IAP Sampler: Medieval Foods - Bringing the tasty past into the present
If someone were to ask you what comes to mind when you think of medieval foods, what would it be?
Perhaps a gigantic leg of turkey? A bowl of leeks? Or maybe something more exotic, like bear meat? Anne McCants, Margaret MacVicar Faculty Fellow and Professor of History, brings the foods of the past to your plate with her IAP course, Old Food: Ancient and Medieval Cooking.
McCants hosted about 25 members of the MIT community in her housemaster’s suite at Burton-Connor during IAP for an afternoon of exploring ancient and medieval recipes. All interested foodies have the opportunity to cook and eat food from a time long past.
“It’s always such a great experience. This year was really nice though because pretty much everyone already knew how to cook,” McCants explained. “Sometimes we would be here late until maybe 8:30 pm washing everything up, but it didn’t take long to explain to everyone how to make the dishes.”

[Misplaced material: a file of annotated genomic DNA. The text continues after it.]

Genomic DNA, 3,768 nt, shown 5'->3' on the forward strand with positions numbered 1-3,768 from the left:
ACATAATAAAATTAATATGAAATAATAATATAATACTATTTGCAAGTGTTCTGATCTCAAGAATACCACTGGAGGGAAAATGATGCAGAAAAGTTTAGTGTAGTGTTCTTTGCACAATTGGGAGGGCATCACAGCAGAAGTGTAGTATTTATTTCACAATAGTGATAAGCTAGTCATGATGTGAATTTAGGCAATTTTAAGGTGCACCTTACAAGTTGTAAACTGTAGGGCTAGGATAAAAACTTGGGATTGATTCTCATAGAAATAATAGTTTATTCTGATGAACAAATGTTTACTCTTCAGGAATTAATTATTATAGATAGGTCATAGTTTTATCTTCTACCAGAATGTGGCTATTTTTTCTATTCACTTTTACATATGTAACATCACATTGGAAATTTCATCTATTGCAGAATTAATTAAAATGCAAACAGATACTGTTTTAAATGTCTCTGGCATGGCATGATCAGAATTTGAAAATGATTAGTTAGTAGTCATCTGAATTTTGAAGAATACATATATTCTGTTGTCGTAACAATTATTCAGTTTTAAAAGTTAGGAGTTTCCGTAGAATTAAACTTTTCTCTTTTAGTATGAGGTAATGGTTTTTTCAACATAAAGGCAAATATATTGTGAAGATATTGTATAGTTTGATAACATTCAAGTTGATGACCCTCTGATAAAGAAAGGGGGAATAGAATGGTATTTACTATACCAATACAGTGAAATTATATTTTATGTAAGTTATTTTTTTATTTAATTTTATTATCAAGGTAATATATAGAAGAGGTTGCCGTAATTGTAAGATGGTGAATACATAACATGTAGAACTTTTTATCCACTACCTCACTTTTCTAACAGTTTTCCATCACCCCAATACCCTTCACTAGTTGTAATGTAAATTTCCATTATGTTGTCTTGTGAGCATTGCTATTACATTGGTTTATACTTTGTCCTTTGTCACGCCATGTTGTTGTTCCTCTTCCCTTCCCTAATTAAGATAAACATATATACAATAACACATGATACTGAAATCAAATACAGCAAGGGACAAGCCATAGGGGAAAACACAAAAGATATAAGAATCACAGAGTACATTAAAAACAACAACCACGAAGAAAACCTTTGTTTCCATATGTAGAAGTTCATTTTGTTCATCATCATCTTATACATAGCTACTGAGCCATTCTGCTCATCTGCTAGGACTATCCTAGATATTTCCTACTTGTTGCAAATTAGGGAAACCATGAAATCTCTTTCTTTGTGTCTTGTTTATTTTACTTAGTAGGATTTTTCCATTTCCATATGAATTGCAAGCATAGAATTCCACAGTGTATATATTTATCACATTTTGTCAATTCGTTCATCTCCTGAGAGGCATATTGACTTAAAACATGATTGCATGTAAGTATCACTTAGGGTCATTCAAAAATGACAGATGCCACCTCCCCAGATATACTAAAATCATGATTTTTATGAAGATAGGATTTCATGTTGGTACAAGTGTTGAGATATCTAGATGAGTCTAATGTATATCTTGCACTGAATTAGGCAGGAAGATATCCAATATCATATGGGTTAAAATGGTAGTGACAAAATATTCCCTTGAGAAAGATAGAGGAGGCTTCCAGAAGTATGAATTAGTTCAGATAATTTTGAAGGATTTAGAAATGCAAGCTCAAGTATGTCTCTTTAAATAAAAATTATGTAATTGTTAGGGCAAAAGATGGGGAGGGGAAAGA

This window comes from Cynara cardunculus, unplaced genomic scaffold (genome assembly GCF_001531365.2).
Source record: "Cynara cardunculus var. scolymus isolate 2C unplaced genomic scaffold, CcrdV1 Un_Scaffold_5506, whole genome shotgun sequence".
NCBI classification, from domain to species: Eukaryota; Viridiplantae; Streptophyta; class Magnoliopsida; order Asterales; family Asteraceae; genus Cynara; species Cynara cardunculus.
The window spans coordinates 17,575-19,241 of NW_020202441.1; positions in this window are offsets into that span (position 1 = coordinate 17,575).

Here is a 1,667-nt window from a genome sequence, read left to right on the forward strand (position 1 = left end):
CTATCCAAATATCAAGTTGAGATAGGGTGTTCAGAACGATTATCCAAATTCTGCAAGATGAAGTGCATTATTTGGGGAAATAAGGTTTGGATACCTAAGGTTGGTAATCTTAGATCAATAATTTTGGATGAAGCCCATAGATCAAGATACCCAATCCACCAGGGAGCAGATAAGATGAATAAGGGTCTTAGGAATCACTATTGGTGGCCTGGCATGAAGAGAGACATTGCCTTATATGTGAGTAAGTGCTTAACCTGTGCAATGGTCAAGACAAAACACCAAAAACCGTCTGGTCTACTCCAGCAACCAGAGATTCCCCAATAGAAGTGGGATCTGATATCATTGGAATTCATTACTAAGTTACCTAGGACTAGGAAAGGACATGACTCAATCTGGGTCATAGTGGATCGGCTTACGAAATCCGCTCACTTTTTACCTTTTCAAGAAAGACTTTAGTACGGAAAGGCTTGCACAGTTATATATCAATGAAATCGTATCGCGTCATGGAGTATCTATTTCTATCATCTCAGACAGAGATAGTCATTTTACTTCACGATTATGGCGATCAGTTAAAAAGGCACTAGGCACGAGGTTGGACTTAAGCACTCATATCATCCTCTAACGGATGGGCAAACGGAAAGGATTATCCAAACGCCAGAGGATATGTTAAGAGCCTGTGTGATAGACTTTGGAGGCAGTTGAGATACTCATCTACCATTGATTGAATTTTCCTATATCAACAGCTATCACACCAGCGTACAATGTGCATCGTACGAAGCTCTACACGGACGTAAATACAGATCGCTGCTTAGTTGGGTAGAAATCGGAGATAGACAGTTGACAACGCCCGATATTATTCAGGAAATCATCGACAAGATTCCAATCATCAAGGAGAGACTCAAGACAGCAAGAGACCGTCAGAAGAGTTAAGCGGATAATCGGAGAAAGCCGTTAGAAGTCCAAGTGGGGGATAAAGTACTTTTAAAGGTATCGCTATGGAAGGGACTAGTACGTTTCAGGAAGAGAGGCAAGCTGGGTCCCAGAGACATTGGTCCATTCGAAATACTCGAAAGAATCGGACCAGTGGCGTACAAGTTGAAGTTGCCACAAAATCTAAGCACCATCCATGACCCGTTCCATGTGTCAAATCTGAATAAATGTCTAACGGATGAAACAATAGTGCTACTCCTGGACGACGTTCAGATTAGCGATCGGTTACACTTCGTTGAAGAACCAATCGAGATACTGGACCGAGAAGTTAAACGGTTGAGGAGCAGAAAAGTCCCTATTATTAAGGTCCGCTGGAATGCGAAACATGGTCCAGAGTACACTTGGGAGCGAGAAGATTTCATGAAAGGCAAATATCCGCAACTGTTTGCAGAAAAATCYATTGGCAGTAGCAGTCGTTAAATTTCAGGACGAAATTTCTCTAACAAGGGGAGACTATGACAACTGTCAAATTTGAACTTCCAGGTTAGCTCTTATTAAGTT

The course begins with an overview of the dishes to be prepared, then the group is split into teams, with each group working on certain dishes. The menu boasted fourteen different foods, ranging from glazed leg of lamb with garlic and rosemary to poached pears in wine sauce.
“We always try to change the menu up a bit every time, but some things just stay every year,” McCants said. “I’ve been organizing Old Food for almost 15 years now.” A student joked that if she kept it up, popular foods from 1999 would be considered the “ancient dishes.”
Although there were a wide variety of tasty things to try, the overwhelming favorite were the Emperor’s Fritters, filled with farmer’s cheese, pine nuts and honey. “We never make enough of the fritters. Even if we think we did, we didn’t,” McCants said.
To learn more about IAP at MIT, visit http://web.mit.edu/iap/ and follow @MITStudents.